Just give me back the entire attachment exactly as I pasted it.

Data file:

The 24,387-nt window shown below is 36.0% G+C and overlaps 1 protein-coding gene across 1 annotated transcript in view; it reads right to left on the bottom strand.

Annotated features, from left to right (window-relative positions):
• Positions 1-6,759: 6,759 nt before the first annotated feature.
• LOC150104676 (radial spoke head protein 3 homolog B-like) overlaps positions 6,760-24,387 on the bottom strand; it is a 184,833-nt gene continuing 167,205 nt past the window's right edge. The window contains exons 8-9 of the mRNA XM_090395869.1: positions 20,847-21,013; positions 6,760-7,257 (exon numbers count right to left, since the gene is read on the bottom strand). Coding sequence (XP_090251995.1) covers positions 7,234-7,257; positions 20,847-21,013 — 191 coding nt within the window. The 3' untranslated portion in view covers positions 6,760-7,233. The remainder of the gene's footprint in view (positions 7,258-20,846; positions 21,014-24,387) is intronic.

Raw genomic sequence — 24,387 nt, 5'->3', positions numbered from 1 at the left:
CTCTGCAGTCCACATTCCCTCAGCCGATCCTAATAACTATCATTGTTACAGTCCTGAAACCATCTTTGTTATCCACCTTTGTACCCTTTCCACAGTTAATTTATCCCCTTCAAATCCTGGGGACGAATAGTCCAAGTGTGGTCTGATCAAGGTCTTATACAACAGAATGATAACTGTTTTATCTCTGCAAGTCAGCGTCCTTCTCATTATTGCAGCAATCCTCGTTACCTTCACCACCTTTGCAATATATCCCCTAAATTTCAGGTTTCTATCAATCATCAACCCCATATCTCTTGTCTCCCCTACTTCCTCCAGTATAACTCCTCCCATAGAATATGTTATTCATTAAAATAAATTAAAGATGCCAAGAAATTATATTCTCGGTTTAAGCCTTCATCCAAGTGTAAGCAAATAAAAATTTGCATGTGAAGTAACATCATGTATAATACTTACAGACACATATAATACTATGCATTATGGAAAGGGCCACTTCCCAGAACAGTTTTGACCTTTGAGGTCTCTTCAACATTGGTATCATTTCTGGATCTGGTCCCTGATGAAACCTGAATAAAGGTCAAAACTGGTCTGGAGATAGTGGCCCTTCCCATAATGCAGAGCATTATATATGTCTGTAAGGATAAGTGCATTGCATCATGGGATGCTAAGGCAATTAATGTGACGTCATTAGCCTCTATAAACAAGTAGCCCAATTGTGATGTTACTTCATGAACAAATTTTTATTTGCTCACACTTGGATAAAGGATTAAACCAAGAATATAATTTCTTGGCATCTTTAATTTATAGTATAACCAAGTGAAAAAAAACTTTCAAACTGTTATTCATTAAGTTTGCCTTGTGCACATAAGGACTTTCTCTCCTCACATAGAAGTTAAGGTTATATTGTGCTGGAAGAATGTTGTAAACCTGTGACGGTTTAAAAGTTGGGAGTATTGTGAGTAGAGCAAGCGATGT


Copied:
The 24,387-nt window shown below is 36.0% G+C and overlaps 1 protein-coding gene across 1 annotated transcript in view; it reads right to left on the bottom strand.

Annotated features, from left to right (window-relative positions):
• Positions 1-6,759: 6,759 nt before the first annotated feature.
• LOC150104676 (radial spoke head protein 3 homolog B-like) overlaps positions 6,760-24,387 on the bottom strand; it is a 184,833-nt gene continuing 167,205 nt past the window's right edge. The window contains exons 8-9 of the mRNA XM_090395869.1: positions 20,847-21,013; positions 6,760-7,257 (exon numbers count right to left, since the gene is read on the bottom strand). Coding sequence (XP_090251995.1) covers positions 7,234-7,257; positions 20,847-21,013 — 191 coding nt within the window. The 3' untranslated portion in view covers positions 6,760-7,233. The remainder of the gene's footprint in view (positions 7,258-20,846; positions 21,014-24,387) is intronic.

Raw genomic sequence — 24,387 nt, 5'->3', positions numbered from 1 at the left:
CTCTGCAGTCCACATTCCCTCAGCCGATCCTAATAACTATCATTGTTACAGTCCTGAAACCATCTTTGTTATCCACCTTTGTACCCTTTCCACAGTTAATTTATCCCCTTCAAATCCTGGGGACGAATAGTCCAAGTGTGGTCTGATCAAGGTCTTATACAACAGAATGATAACTGTTTTATCTCTGCAAGTCAGCGTCCTTCTCATTATTGCAGCAATCCTCGTTACCTTCACCACCTTTGCAATATATCCCCTAAATTTCAGGTTTCTATCAATCATCAACCCCATATCTCTTGTCTCCCCTACTTCCTCCAGTATAACTCCTCCCATAGAATATGTTATTCATTAAAATAAATTAAAGATGCCAAGAAATTATATTCTCGGTTTAAGCCTTCATCCAAGTGTAAGCAAATAAAAATTTGCATGTGAAGTAACATCATGTATAATACTTACAGACACATATAATACTATGCATTATGGAAAGGGCCACTTCCCAGAACAGTTTTGACCTTTGAGGTCTCTTCAACATTGGTATCATTTCTGGATCTGGTCCCTGATGAAACCTGAATAAAGGTCAAAACTGGTCTGGAGATAGTGGCCCTTCCCATAATGCAGAGCATTATATATGTCTGTAAGGATAAGTGCATTGCATCATGGGATGCTAAGGCAATTAATGTGACGTCATTAGCCTCTATAAACAAGTAGCCCAATTGTGATGTTACTTCATGAACAAATTTTTATTTGCTCACACTTGGATAAAGGATTAAACCAAGAATATAATTTCTTGGCATCTTTAATTTATAGTATAACCAAGTGAAAAAAAACTTTCAAACTGTTATTCATTAAGTTTGCCTTGTGCACATAAGGACTTTCTCTCCTCACATAGAAGTTAAGGTTATATTGTGCTGGAAGAATGTTGTAAACCTGTGACGGTTTAAAAGTTGGGAGTATTGTGAGTAGAGCAAGCGATGT